It has been more than three months now since massive changes to pensions came in, giving anyone over the age of 55 far more freedom to choose how they use their retirement savings. Retirees can now opt to buy a set lifetime income in the form of an annuity, take income while keeping most of their pension invested, or take lump sums as and when they want. So, what have people been doing?
Research from the Association of British Insurers (ABI) found the number of people buying annuities has significantly decreased. This will come as no surprise to most people as the meagre rates offered on these policies has made them a far from appealing retirement income option for many years.
The ABI said in contrast more than £1.8bn has been withdrawn flexibly from pensions since the rule changes came into force in April.
A popular choice among those with sizeable funds has been to keep savings invested and take a regular income. Investment firm Hargreaves Lansdown reports that income drawdown, as this is known, was chosen by 77 per cent of its customers in the 100 days after the changes. According to the ABI £800m has been taken through income drawdown since April.
There were also a huge number of lump sum cash withdrawals, especially among those with smaller pot sizes. The ABI reports that more than £1bn was taken in 65,000 cash withdrawals, averaging £15,500 each.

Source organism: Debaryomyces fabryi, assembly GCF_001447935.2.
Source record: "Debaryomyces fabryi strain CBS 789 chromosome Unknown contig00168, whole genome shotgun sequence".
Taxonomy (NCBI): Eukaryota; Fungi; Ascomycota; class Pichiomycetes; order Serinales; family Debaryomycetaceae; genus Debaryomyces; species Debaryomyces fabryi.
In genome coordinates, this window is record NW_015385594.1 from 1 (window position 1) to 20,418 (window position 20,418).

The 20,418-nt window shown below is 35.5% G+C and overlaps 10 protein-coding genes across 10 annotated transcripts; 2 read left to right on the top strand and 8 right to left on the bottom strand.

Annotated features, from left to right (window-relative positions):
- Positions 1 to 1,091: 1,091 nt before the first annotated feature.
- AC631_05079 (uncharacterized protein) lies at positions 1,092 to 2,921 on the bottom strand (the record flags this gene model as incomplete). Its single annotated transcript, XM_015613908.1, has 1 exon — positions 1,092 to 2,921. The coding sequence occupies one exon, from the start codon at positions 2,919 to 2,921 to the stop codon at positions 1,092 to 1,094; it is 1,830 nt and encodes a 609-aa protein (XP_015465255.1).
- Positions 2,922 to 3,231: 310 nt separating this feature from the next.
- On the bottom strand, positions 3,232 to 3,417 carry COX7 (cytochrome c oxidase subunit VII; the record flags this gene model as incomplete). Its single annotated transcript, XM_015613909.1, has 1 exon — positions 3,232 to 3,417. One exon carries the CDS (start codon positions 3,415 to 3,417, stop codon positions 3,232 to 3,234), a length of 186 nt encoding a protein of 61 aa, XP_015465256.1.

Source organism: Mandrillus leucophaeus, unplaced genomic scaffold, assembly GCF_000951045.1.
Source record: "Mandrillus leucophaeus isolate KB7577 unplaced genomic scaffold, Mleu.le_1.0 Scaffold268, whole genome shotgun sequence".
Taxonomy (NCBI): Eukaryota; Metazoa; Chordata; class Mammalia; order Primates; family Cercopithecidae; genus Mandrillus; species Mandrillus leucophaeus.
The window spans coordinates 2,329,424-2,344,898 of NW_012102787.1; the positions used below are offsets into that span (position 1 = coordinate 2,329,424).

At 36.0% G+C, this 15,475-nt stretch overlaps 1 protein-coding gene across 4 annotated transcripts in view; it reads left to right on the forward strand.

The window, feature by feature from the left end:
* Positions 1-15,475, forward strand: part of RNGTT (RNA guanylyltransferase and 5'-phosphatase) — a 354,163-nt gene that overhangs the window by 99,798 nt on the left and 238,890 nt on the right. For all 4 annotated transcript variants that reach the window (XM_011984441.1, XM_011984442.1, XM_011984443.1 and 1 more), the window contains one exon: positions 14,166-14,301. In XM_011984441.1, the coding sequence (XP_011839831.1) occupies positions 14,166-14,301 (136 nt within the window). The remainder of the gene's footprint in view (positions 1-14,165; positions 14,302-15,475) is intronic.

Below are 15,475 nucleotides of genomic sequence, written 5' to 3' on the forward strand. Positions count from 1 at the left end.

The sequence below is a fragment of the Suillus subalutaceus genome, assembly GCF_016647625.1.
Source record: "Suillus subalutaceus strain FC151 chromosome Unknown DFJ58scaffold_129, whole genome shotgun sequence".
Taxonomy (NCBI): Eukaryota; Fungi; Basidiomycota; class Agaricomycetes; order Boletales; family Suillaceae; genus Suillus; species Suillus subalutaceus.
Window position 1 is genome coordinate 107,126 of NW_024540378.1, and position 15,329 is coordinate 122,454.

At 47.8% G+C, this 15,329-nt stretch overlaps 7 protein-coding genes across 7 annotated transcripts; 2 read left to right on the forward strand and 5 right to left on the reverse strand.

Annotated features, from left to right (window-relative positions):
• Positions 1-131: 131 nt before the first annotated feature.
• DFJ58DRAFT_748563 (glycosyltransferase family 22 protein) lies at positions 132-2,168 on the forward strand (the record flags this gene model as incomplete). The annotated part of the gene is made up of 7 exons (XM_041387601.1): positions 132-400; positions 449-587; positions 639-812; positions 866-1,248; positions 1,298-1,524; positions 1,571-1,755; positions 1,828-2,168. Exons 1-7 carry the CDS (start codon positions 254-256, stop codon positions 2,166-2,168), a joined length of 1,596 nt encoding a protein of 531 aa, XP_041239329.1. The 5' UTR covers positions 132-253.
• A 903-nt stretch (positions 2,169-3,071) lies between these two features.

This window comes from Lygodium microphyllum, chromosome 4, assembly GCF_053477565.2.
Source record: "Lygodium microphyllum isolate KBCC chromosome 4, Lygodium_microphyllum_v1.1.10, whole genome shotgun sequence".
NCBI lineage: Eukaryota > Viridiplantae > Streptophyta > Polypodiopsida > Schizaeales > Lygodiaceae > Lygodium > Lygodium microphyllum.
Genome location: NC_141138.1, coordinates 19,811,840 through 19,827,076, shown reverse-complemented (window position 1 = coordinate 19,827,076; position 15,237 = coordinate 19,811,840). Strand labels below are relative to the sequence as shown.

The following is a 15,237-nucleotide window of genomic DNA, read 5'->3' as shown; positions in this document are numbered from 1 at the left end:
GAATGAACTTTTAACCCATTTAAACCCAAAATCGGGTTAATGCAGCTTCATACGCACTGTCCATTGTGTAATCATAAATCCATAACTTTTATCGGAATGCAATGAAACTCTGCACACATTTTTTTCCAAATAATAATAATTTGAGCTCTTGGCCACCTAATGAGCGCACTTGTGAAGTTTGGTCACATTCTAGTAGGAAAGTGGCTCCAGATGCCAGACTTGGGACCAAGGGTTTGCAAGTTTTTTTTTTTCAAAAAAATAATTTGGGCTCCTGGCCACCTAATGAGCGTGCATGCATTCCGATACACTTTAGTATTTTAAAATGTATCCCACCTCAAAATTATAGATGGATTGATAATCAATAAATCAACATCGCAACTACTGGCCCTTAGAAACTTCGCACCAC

“The data shows people with smaller pots tend to be cashing them out while those with larger pots tend to be buying a regular income product,” says Dr Yvonne Braun, ABI’s director for long term savings policy. “It also highlights an increase in the number of people putting money into income drawdown products that can take advantage of the new freedoms.”
Watch out for Scam Artists
But while the bulk of pensioners appear to be handling the big pension changes well, there has also been a worrying rise in the number of pension scams.
Action Fraud report that the number of reports of pension ‘liberation fraud’ had more than tripled in the first 30 days after the new pension freedoms came in. Those frauds led to a loss of £4.7m in May, compared to £1.4m in April and £932,000 in March.
Pension liberation scams involve a fraudster contacting someone with a pension and telling them they can release their money, for a fee.
What they fail to mention is that there could be a hefty tax bill to pay if funds are accessed before retirement, as HMRC treats early access to tax-relieved funds as an ‘unauthorised payment’ except in certain circumstances, such as extreme ill health, triggering a 55 per cent charge. On average victims lose £60,500 in these scams, partly in tax and partly in fees to the conman.
Avoid becoming a victim of a scam by taking these steps:
- Never tell a cold caller any financial information about yourself.
- If you are contacted by a company check whether they are registered with the Financial Conduct Authority before dealing with them.
- Always seek independent financial advice before deciding to withdraw money from your pension or transfer to a new pension provider.
- Take your time. If a company or individual is pressuring you to make a decision that should raise a red flag.